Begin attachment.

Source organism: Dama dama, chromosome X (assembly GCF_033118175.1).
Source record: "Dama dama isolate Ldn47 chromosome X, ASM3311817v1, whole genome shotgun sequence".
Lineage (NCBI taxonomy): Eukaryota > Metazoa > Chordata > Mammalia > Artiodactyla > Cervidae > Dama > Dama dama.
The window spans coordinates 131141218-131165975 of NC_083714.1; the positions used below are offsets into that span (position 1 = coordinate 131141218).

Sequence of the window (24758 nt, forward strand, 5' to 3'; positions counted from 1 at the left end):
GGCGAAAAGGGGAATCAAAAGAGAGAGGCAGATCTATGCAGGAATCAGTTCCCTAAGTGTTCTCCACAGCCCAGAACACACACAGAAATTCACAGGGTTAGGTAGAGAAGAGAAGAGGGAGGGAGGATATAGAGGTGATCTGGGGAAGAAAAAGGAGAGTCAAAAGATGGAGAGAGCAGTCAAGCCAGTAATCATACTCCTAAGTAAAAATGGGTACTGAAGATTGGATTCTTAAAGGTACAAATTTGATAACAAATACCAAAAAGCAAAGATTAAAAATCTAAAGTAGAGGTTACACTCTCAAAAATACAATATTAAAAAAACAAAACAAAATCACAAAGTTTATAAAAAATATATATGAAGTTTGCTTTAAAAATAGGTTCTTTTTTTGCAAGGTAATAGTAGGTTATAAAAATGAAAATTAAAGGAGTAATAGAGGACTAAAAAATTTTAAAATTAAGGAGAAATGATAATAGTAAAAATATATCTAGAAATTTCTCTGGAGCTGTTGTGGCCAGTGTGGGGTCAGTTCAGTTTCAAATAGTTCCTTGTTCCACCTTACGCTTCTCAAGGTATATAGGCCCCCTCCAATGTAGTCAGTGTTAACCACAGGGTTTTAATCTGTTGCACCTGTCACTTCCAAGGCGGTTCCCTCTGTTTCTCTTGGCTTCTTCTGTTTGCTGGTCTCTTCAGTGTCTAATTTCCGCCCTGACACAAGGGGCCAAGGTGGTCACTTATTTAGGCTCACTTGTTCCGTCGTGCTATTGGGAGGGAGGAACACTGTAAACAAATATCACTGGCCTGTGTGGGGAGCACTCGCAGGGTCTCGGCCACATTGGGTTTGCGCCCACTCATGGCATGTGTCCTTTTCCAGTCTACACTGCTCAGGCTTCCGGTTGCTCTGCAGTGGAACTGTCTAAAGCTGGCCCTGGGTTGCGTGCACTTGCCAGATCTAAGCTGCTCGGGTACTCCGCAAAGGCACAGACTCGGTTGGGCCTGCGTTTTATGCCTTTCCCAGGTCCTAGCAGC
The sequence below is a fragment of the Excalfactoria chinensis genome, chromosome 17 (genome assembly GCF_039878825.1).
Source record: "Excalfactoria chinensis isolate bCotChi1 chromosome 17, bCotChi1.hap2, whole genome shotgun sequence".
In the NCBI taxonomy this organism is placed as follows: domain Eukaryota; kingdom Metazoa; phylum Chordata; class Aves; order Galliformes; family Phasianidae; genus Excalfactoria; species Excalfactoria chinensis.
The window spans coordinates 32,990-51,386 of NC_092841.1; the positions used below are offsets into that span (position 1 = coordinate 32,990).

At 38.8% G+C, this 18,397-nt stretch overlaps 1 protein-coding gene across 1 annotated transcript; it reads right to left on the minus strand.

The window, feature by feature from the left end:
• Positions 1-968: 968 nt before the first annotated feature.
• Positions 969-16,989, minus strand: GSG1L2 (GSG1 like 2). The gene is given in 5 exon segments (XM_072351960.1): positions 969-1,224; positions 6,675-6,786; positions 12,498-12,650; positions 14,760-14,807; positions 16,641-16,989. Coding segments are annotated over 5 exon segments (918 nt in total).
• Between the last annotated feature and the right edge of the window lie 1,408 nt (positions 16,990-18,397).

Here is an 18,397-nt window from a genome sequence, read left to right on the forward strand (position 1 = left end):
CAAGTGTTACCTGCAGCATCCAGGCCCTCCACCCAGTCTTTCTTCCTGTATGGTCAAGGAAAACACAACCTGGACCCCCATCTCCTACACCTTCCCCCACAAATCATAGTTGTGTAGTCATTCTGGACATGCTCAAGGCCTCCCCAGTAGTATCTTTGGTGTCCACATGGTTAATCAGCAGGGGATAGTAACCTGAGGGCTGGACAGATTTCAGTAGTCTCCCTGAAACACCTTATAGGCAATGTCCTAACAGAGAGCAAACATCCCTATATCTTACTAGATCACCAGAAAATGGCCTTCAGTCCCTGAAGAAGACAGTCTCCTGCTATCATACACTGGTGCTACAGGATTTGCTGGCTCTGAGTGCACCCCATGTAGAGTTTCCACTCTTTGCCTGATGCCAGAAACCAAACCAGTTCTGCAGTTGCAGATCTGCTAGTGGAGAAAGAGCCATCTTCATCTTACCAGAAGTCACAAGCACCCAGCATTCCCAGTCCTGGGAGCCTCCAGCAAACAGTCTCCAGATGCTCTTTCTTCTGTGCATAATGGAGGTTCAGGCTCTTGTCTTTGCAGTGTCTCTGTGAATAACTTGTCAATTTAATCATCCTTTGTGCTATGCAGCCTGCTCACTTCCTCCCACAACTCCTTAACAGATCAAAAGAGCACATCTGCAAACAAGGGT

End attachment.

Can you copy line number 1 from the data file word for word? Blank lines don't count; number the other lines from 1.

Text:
Source organism: Dama dama, chromosome X (assembly GCF_033118175.1).